A Tennessee-based former Nazi camp guard will be deported to his native Germany for ‘being an active participant in one of the darkest chapters in history’ after an appeal was dismissed.
An Immigration Court judge ordered the removal of Friedrich Karl Berger, 94, from the US in February due to his service at Neuengamme concentration camp in 1945.
Judge Rebecca Holt made the ruling based on Berger’s ‘willing service as an armed guard of prisoners at a concentration camp where persecution took place’.
The judge added that Berger never requested a transfer from concentration camp guard service and that he is still a German citizen who receives a pension ‘for wartime service’.
Berger had attempted to overturn the decision ordered under the 1978 Holtzman Amendment, which rules that any person who ‘participated in Nazi persecution, genocide’ or allowed ‘any act of torture or extrajudicial killing’ is subject to deportation.
But the Board of Immigration Appeals (BIA) revealed in a press release that it had dismissed Berger’s attempts on Thursday – just one day before the 75th anniversary of the start of the Nuremberg trials of surviving Nazi leaders and officers.
Louis A. Rodi III, of the Immigration and Customs Enforcement (ICE), said: ‘Berger was an active participant in one of the darkest chapters in human history.
‘He attempted to shed his nefarious past to come to America and start anew, but thanks to the dedication of those at the Department of Justice and Homeland Security Investigations, the truth was revealed.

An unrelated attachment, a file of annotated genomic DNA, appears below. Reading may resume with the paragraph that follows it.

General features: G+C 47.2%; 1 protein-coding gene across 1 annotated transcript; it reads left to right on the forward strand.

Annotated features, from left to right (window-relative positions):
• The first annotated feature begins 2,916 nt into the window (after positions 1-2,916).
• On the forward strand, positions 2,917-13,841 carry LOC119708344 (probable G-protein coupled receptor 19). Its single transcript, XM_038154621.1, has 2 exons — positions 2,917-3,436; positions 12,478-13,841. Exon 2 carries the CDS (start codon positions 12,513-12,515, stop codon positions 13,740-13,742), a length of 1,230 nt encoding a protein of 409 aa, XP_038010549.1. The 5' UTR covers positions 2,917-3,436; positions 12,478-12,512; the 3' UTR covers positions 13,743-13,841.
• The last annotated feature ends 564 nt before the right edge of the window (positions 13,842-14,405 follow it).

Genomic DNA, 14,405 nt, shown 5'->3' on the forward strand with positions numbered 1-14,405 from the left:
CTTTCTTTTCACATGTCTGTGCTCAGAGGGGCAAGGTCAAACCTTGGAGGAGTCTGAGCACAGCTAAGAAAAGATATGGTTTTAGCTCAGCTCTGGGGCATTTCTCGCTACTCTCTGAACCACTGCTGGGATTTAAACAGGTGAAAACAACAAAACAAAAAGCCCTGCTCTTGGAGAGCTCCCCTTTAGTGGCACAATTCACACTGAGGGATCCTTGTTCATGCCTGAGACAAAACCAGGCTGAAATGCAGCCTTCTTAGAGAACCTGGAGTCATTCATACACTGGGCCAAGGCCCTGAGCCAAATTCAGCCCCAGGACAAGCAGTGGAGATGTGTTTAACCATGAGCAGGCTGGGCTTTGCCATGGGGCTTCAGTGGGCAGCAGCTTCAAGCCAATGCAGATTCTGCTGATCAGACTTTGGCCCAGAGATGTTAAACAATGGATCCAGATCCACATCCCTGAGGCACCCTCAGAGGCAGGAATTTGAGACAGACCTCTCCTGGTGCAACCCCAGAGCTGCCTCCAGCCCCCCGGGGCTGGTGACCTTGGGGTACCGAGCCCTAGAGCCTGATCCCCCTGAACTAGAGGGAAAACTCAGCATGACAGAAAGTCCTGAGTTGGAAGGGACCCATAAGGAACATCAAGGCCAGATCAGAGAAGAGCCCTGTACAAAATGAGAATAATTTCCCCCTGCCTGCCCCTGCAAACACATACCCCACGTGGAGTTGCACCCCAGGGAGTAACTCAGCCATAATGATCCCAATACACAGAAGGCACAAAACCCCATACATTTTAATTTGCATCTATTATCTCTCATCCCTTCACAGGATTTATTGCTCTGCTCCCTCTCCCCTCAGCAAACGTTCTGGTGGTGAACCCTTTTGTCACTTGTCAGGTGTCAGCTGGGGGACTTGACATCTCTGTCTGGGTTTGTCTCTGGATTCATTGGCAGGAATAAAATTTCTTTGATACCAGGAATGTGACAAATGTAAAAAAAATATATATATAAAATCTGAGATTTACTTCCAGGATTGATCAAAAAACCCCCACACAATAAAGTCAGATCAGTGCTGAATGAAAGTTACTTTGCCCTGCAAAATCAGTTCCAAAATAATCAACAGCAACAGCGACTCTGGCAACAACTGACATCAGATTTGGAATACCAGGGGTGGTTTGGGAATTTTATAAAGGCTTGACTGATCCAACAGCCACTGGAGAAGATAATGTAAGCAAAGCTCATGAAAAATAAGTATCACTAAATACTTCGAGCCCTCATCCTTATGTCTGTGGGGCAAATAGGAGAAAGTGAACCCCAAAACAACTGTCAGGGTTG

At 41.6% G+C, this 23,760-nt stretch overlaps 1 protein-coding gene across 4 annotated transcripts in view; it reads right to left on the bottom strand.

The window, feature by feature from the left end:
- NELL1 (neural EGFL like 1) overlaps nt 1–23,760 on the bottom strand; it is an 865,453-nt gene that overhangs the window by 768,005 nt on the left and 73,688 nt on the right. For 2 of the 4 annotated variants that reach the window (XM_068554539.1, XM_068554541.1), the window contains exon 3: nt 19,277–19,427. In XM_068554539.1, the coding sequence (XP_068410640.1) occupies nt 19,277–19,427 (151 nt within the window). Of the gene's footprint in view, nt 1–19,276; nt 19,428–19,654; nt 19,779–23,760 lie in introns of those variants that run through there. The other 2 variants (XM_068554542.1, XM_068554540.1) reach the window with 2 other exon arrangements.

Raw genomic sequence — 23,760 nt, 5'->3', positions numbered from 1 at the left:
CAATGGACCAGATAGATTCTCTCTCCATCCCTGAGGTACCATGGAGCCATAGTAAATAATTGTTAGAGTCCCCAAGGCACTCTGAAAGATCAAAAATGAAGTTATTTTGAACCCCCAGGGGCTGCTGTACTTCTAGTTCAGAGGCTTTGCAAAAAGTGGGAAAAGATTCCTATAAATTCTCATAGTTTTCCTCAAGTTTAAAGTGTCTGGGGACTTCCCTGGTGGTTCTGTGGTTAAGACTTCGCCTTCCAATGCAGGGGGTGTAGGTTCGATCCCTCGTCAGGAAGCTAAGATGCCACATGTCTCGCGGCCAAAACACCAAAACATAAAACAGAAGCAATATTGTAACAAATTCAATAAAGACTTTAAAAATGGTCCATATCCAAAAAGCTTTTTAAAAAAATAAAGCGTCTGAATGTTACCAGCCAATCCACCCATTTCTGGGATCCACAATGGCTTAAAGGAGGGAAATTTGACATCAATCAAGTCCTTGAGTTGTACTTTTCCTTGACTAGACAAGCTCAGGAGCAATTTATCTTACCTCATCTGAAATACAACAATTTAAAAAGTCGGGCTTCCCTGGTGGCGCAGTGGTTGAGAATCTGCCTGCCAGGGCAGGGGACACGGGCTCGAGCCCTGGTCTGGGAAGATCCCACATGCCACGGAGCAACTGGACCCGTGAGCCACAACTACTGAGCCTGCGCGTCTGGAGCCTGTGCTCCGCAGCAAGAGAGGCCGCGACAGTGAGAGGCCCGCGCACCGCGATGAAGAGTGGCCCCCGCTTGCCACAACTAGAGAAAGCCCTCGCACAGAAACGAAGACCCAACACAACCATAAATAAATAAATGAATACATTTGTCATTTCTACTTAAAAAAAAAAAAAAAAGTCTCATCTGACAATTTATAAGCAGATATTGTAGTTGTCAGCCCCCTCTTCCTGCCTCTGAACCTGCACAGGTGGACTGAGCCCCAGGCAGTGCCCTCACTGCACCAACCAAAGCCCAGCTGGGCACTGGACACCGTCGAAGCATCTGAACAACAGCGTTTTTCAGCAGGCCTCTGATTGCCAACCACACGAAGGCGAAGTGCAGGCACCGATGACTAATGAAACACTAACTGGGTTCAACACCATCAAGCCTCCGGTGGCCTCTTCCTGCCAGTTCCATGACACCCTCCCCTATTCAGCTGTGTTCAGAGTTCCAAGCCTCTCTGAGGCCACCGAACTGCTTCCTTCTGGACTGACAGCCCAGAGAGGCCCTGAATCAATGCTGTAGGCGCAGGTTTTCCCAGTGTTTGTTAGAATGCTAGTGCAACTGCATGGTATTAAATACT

‘War criminals and violators of human rights will not be allowed to evade justice and find safe haven here.’
Berger served at a sub-camp near Meppen, the court found, where prisoners were held during the winter of 1945 in ‘atrocious’ conditions and forced to work ‘to the point of exhaustion and death.’
The court heard Berger admit that he guarded prisoners to stop them from escaping ‘during their dawn-to-dusk workday’.
After the Nazis abandoned Meppen in late March, as allied British and Canadian forces advanced, Berger also helped guard the prisoners during their forcible evacuation to the Neuengamme main camp.
The nearly two-week trip under inhumane conditions claimed the lives of around 70 prisoners, who included ‘Jews, Poles, Russians, Danes, Dutch, Latvians, French, Italians, and political opponents’.
Berger arrived legally in the US with his late wife and daughter in 1959 and made a living building wire-stripping machines, reported the Washington Post.
But his past caught up with him when a set of SS index cards revealing his service record were recovered along with other documents from a German ship that had sunk in the Baltic Sea.
The cards were discovered among skeletons in 1950 and transcribed but it was decades before they were linked to Berger.
Following the decision in February, Berger told the Post in March: ‘After 75 years, this is ridiculous. I cannot believe it.’
He added: ‘You’re forcing me out of my home… I was 19 years old. I was ordered to go there.’
Announcing the decision to reject Berger’s appeal, Acting Assistant Attorney General Brian C. Rabbitt said: ‘Berger’s willing service as an armed guard at a Nazi concentration camp cannot be erased and will not be ignored.’
He added: ‘This case shows that the passage of time will not deter the department from fulfilling the moral imperative of seeking justice for the victims of their heinous crimes.’
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